Animal Cognition: Proceedings of the Harry Frank Guggenheim Conference, June 2-4, 1982

By H. L. Roitblat; T. G. Bever et al. | Go to book overview
Save to active project
THRESHOLD FIG. 26-11. Response probability functions for the absolute and relative response rules produced by variation in the threshold of the comparator. The absolute discrepancy rule results in constant variance similarly to the switch case, while the relative discrepancy rule results in scalar variance similarly to the pacemaker rate case.

but increasing spread, so that in the lower right panel near superposition is obtained, similarly to the lower right panel of Figure 26.9, for scalar pacemaker rate variance.

In both threshold cases, however, the function forms are different They are sharply peaked and, in fact, discontinuous at T = S+. The discontinuity stems from the possibility in theory that occasional negative threshold values may preclude responding for any discrepancy. If the account is altered to constrain all thresholds positive, then an alternative difficulty arises. Accuracy at T = S+ is always perfect. Unless further modified, these features make it unlikely that the smooth shoulders and less than perfect accuracy we see in Figure 26.2 may be reconciled with threshold variance alone.


VII. SUMMARY

Our conclusion from this analysis is that an information processing model that satisfies the proportionality or superposition finding may be obtained from an appropriate selection of a response rule and an adroit introduction of variance in the structures we describe. An absolute response rule

-482-

Notes for this page

Add a new note
If you are trying to select text to create highlights or citations, remember that you must now click or tap on the first word, and then click or tap on the last word.
Loading One moment ...
Project items
Notes
Cite this page

Cited page

Style
Citations are available only to our active members.
Sign up now to cite pages or passages in MLA, APA and Chicago citation styles.

Cited page

Bookmark this page
Animal Cognition: Proceedings of the Harry Frank Guggenheim Conference, June 2-4, 1982
Table of contents

Table of contents

Settings

Settings

Typeface
Text size Smaller Larger
Search within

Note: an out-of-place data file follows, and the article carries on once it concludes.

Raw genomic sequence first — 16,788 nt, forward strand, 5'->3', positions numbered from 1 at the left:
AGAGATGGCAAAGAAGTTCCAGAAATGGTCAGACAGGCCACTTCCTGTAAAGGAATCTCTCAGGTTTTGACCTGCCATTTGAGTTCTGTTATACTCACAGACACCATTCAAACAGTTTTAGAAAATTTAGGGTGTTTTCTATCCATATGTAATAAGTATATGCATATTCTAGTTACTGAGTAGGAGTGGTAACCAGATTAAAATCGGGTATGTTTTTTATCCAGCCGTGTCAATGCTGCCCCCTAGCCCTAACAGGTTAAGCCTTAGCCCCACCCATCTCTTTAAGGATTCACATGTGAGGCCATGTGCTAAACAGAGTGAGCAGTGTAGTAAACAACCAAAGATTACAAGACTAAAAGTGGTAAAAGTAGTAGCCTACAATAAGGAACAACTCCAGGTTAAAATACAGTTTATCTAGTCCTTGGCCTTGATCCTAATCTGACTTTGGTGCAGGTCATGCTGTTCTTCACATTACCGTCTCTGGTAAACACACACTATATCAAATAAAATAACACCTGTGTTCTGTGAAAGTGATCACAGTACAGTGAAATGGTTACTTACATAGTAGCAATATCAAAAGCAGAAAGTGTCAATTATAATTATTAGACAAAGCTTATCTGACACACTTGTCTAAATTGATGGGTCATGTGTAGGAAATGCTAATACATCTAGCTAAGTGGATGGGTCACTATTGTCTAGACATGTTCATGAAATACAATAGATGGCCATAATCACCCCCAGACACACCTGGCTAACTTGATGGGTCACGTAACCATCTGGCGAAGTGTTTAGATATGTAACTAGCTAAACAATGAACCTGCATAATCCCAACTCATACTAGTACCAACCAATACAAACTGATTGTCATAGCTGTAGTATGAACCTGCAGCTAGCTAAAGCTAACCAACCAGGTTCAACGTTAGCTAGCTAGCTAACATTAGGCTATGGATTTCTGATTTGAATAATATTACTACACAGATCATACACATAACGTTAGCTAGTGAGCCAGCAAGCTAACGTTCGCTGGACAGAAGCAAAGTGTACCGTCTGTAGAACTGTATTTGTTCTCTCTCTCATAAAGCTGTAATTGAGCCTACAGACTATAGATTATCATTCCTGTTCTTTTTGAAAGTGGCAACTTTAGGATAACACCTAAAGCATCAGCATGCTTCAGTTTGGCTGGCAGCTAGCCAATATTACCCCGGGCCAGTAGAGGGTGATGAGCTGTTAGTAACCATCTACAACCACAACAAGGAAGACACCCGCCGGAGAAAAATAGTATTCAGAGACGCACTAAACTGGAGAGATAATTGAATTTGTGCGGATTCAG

Search within this book

Look up

Look up a word

  • Dictionary
  • Thesaurus
Please submit a word or phrase above.
Print this page

Print this page

Why can't I print more than one page at a time?

While we understand printed pages are helpful to our users, this limitation is necessary to help protect our publishers' copyrighted material and prevent its unlawful distribution. We are sorry for any inconvenience.
Full screen
/ 684

matching results for page

Cited passage

Style
Citations are available only to our active members.
Sign up now to cite pages or passages in MLA, APA and Chicago citation styles.

Cited passage

Welcome to the new Questia Reader

The Questia Reader has been updated to provide you with an even better online reading experience.  It is now 100% Responsive, which means you can read our books and articles on any sized device you wish.  All of your favorite tools like notes, highlights, and citations are still here, but the way you select text has been updated to be easier to use, especially on touchscreen devices.  Here's how:

1. Click or tap the first word you want to select.
2. Click or tap the last word you want to select.

OK, got it!

Thanks for trying Questia!

Please continue trying out our research tools, but please note, full functionality is available only to our active members.

Your work will be lost once you leave this Web page.

For full access in an ad-free environment, sign up now for a FREE, 1-day trial.

Already a member? Log in now.

Are you sure you want to delete this highlight?